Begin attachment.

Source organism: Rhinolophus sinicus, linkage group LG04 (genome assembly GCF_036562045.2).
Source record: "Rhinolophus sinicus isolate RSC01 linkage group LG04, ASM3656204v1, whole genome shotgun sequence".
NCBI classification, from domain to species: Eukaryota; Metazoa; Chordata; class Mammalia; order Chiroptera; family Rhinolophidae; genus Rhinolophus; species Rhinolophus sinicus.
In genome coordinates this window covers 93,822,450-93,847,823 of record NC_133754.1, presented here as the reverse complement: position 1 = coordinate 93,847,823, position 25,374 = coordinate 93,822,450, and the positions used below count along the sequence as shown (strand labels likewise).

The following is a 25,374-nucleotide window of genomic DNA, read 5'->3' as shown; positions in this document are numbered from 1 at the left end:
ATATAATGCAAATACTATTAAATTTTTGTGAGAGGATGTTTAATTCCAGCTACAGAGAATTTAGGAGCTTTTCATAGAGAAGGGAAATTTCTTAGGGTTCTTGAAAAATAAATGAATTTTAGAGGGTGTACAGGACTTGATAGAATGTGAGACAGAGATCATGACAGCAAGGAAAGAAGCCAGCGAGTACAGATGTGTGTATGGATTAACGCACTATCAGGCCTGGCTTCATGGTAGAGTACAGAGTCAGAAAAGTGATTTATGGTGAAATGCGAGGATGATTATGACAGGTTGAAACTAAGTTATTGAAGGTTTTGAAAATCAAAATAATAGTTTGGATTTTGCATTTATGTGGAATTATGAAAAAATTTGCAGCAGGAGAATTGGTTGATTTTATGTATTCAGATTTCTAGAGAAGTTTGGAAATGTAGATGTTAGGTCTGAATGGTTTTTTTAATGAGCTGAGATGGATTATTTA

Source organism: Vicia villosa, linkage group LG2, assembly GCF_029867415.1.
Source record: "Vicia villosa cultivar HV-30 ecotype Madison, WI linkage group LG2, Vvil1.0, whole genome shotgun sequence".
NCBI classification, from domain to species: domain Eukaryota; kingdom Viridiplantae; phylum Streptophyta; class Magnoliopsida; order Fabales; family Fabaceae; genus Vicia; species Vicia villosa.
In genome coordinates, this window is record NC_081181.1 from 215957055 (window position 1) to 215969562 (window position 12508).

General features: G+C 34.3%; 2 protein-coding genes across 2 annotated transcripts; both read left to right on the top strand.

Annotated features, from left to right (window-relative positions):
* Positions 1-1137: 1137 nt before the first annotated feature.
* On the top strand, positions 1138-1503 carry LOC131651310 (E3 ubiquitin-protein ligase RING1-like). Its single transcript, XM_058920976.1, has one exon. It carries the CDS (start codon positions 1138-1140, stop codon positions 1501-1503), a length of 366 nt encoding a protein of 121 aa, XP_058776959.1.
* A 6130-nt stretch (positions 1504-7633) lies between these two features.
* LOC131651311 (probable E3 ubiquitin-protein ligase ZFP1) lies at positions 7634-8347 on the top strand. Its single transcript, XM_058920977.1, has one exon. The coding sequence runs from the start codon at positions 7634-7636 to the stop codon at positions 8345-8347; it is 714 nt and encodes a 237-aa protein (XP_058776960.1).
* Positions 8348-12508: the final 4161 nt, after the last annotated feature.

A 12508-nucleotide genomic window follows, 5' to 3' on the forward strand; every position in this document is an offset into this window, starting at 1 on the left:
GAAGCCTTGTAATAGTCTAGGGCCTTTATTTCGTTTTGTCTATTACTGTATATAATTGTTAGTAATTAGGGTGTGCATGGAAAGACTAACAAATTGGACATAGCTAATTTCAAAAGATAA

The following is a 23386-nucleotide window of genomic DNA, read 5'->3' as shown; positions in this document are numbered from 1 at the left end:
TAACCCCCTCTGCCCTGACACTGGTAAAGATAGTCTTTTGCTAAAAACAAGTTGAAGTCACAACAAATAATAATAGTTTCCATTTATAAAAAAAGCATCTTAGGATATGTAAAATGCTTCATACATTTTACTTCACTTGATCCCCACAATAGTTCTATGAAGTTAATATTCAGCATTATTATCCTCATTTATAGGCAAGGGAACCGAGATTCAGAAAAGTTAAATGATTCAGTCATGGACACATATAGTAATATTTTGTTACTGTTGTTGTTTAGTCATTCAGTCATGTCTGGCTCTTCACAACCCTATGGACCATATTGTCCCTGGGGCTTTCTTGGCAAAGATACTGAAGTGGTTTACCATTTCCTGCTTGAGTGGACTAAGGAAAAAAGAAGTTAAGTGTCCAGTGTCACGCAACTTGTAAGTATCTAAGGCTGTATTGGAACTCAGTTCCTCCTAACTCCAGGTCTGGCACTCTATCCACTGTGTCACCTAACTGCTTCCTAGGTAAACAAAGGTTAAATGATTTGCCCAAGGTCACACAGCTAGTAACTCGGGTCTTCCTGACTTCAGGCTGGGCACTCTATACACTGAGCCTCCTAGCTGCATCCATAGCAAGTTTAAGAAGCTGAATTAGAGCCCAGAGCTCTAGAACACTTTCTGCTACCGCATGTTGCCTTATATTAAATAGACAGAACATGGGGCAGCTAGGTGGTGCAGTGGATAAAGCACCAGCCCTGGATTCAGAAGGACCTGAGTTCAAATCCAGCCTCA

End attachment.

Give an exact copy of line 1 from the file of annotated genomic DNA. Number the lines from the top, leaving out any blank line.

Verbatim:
Source organism: Rhinolophus sinicus, linkage group LG04 (genome assembly GCF_036562045.2).